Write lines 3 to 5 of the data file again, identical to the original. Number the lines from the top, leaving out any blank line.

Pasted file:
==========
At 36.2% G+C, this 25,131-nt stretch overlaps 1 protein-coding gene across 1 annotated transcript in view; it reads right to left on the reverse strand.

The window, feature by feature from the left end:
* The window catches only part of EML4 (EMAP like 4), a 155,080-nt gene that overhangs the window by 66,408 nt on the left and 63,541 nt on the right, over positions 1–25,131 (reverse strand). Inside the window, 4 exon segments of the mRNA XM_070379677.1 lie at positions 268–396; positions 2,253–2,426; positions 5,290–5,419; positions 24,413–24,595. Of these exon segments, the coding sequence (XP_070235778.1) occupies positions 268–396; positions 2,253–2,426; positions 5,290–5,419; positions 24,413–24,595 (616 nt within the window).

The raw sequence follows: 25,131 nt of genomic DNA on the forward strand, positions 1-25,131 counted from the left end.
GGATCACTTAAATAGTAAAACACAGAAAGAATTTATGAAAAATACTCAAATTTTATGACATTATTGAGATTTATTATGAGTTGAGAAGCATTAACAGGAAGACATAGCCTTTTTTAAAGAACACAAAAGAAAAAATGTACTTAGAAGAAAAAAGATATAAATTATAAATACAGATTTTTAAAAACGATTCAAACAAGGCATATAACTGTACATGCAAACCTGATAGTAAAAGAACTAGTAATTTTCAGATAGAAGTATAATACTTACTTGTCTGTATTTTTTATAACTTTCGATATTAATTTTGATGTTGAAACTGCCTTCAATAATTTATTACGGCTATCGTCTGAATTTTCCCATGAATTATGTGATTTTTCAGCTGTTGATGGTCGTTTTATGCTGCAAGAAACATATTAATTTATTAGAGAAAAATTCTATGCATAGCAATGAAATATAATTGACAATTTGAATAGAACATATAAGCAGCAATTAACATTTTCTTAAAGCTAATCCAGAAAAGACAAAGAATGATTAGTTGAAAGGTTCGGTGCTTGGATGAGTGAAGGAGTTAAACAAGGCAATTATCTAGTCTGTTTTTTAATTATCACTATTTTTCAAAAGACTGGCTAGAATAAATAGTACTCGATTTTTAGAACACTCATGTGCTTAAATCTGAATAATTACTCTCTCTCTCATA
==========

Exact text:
* The window catches only part of EML4 (EMAP like 4), a 155,080-nt gene that overhangs the window by 66,408 nt on the left and 63,541 nt on the right, over positions 1–25,131 (reverse strand). Inside the window, 4 exon segments of the mRNA XM_070379677.1 lie at positions 268–396; positions 2,253–2,426; positions 5,290–5,419; positions 24,413–24,595. Of these exon segments, the coding sequence (XP_070235778.1) occupies positions 268–396; positions 2,253–2,426; positions 5,290–5,419; positions 24,413–24,595 (616 nt within the window).

The raw sequence follows: 25,131 nt of genomic DNA on the forward strand, positions 1-25,131 counted from the left end.
GGATCACTTAAATAGTAAAACACAGAAAGAATTTATGAAAAATACTCAAATTTTATGACATTATTGAGATTTATTATGAGTTGAGAAGCATTAACAGGAAGACATAGCCTTTTTTAAAGAACACAAAAGAAAAAATGTACTTAGAAGAAAAAAGATATAAATTATAAATACAGATTTTTAAAAACGATTCAAACAAGGCATATAACTGTACATGCAAACCTGATAGTAAAAGAACTAGTAATTTTCAGATAGAAGTATAATACTTACTTGTCTGTATTTTTTATAACTTTCGATATTAATTTTGATGTTGAAACTGCCTTCAATAATTTATTACGGCTATCGTCTGAATTTTCCCATGAATTATGTGATTTTTCAGCTGTTGATGGTCGTTTTATGCTGCAAGAAACATATTAATTTATTAGAGAAAAATTCTATGCATAGCAATGAAATATAATTGACAATTTGAATAGAACATATAAGCAGCAATTAACATTTTCTTAAAGCTAATCCAGAAAAGACAAAGAATGATTAGTTGAAAGGTTCGGTGCTTGGATGAGTGAAGGAGTTAAACAAGGCAATTATCTAGTCTGTTTTTTAATTATCACTATTTTTCAAAAGACTGGCTAGAATAAATAGTACTCGATTTTTAGAACACTCATGTGCTTAAATCTGAATAATTACTCTCTCTCTCATA